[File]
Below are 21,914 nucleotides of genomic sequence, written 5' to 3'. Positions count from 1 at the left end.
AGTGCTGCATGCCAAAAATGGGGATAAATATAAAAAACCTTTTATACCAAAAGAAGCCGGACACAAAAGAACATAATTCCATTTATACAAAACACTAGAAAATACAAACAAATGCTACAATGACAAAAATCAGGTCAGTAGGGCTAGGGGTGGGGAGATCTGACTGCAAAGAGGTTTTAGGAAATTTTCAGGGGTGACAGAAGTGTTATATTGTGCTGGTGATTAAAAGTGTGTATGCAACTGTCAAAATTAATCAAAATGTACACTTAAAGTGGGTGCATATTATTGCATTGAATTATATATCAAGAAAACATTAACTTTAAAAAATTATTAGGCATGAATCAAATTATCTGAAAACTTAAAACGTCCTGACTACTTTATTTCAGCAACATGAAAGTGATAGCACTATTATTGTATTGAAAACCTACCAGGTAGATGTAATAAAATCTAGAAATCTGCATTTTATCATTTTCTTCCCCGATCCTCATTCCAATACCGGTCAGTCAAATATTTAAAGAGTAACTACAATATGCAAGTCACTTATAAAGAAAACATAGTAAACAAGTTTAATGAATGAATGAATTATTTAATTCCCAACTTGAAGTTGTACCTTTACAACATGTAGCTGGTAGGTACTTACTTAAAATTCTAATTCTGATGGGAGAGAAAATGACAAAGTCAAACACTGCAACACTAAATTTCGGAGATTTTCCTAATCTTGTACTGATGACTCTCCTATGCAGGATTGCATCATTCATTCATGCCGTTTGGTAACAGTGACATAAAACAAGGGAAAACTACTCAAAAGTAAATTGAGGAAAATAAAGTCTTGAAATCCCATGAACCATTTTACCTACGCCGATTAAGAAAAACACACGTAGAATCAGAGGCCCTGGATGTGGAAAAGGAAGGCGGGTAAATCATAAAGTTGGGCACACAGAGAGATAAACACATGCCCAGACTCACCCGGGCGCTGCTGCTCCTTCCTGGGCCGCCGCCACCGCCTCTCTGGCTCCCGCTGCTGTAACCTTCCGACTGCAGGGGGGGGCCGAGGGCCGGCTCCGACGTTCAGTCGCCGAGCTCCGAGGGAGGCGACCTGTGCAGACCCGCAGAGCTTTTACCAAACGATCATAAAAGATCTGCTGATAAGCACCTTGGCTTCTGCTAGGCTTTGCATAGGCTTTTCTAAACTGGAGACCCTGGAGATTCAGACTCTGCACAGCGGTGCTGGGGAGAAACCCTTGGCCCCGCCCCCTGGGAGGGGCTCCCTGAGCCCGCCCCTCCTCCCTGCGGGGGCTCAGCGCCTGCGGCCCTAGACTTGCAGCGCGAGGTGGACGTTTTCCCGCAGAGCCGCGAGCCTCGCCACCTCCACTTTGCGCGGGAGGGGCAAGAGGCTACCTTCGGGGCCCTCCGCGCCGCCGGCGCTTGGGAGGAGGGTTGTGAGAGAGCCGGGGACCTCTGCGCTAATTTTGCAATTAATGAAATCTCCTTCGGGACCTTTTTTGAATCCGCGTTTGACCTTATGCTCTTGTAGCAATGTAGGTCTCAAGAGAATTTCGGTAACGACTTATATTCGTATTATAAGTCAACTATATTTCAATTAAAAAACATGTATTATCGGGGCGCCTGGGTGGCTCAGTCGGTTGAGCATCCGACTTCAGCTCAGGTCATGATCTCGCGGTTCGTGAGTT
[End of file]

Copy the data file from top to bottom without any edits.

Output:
Below are 21,914 nucleotides of genomic sequence, written 5' to 3'. Positions count from 1 at the left end.
AGTGCTGCATGCCAAAAATGGGGATAAATATAAAAAACCTTTTATACCAAAAGAAGCCGGACACAAAAGAACATAATTCCATTTATACAAAACACTAGAAAATACAAACAAATGCTACAATGACAAAAATCAGGTCAGTAGGGCTAGGGGTGGGGAGATCTGACTGCAAAGAGGTTTTAGGAAATTTTCAGGGGTGACAGAAGTGTTATATTGTGCTGGTGATTAAAAGTGTGTATGCAACTGTCAAAATTAATCAAAATGTACACTTAAAGTGGGTGCATATTATTGCATTGAATTATATATCAAGAAAACATTAACTTTAAAAAATTATTAGGCATGAATCAAATTATCTGAAAACTTAAAACGTCCTGACTACTTTATTTCAGCAACATGAAAGTGATAGCACTATTATTGTATTGAAAACCTACCAGGTAGATGTAATAAAATCTAGAAATCTGCATTTTATCATTTTCTTCCCCGATCCTCATTCCAATACCGGTCAGTCAAATATTTAAAGAGTAACTACAATATGCAAGTCACTTATAAAGAAAACATAGTAAACAAGTTTAATGAATGAATGAATTATTTAATTCCCAACTTGAAGTTGTACCTTTACAACATGTAGCTGGTAGGTACTTACTTAAAATTCTAATTCTGATGGGAGAGAAAATGACAAAGTCAAACACTGCAACACTAAATTTCGGAGATTTTCCTAATCTTGTACTGATGACTCTCCTATGCAGGATTGCATCATTCATTCATGCCGTTTGGTAACAGTGACATAAAACAAGGGAAAACTACTCAAAAGTAAATTGAGGAAAATAAAGTCTTGAAATCCCATGAACCATTTTACCTACGCCGATTAAGAAAAACACACGTAGAATCAGAGGCCCTGGATGTGGAAAAGGAAGGCGGGTAAATCATAAAGTTGGGCACACAGAGAGATAAACACATGCCCAGACTCACCCGGGCGCTGCTGCTCCTTCCTGGGCCGCCGCCACCGCCTCTCTGGCTCCCGCTGCTGTAACCTTCCGACTGCAGGGGGGGGCCGAGGGCCGGCTCCGACGTTCAGTCGCCGAGCTCCGAGGGAGGCGACCTGTGCAGACCCGCAGAGCTTTTACCAAACGATCATAAAAGATCTGCTGATAAGCACCTTGGCTTCTGCTAGGCTTTGCATAGGCTTTTCTAAACTGGAGACCCTGGAGATTCAGACTCTGCACAGCGGTGCTGGGGAGAAACCCTTGGCCCCGCCCCCTGGGAGGGGCTCCCTGAGCCCGCCCCTCCTCCCTGCGGGGGCTCAGCGCCTGCGGCCCTAGACTTGCAGCGCGAGGTGGACGTTTTCCCGCAGAGCCGCGAGCCTCGCCACCTCCACTTTGCGCGGGAGGGGCAAGAGGCTACCTTCGGGGCCCTCCGCGCCGCCGGCGCTTGGGAGGAGGGTTGTGAGAGAGCCGGGGACCTCTGCGCTAATTTTGCAATTAATGAAATCTCCTTCGGGACCTTTTTTGAATCCGCGTTTGACCTTATGCTCTTGTAGCAATGTAGGTCTCAAGAGAATTTCGGTAACGACTTATATTCGTATTATAAGTCAACTATATTTCAATTAAAAAACATGTATTATCGGGGCGCCTGGGTGGCTCAGTCGGTTGAGCATCCGACTTCAGCTCAGGTCATGATCTCGCGGTTCGTGAGTT